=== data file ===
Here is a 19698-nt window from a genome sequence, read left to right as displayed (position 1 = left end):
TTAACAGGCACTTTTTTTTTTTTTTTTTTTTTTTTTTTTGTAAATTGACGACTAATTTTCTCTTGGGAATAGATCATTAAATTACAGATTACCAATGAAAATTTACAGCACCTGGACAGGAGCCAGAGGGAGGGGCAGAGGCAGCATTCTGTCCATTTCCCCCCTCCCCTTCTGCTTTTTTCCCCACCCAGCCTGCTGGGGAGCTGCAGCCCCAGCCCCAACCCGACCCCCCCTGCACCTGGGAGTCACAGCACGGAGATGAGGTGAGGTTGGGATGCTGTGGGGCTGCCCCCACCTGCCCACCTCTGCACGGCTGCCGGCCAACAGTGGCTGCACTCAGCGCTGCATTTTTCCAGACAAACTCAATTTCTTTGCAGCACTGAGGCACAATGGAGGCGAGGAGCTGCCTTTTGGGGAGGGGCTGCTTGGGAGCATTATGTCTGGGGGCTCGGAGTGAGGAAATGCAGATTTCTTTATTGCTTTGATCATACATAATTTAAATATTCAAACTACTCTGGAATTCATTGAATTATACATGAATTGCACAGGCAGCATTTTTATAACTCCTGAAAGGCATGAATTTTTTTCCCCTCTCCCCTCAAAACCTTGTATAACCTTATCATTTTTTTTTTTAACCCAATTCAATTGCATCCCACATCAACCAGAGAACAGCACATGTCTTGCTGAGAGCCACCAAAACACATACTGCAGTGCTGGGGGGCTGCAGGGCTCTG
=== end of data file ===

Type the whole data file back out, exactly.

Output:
Here is a 19698-nt window from a genome sequence, read left to right as displayed (position 1 = left end):
TTAACAGGCACTTTTTTTTTTTTTTTTTTTTTTTTTTTTGTAAATTGACGACTAATTTTCTCTTGGGAATAGATCATTAAATTACAGATTACCAATGAAAATTTACAGCACCTGGACAGGAGCCAGAGGGAGGGGCAGAGGCAGCATTCTGTCCATTTCCCCCCTCCCCTTCTGCTTTTTTCCCCACCCAGCCTGCTGGGGAGCTGCAGCCCCAGCCCCAACCCGACCCCCCCTGCACCTGGGAGTCACAGCACGGAGATGAGGTGAGGTTGGGATGCTGTGGGGCTGCCCCCACCTGCCCACCTCTGCACGGCTGCCGGCCAACAGTGGCTGCACTCAGCGCTGCATTTTTCCAGACAAACTCAATTTCTTTGCAGCACTGAGGCACAATGGAGGCGAGGAGCTGCCTTTTGGGGAGGGGCTGCTTGGGAGCATTATGTCTGGGGGCTCGGAGTGAGGAAATGCAGATTTCTTTATTGCTTTGATCATACATAATTTAAATATTCAAACTACTCTGGAATTCATTGAATTATACATGAATTGCACAGGCAGCATTTTTATAACTCCTGAAAGGCATGAATTTTTTTCCCCTCTCCCCTCAAAACCTTGTATAACCTTATCATTTTTTTTTTTAACCCAATTCAATTGCATCCCACATCAACCAGAGAACAGCACATGTCTTGCTGAGAGCCACCAAAACACATACTGCAGTGCTGGGGGGCTGCAGGGCTCTG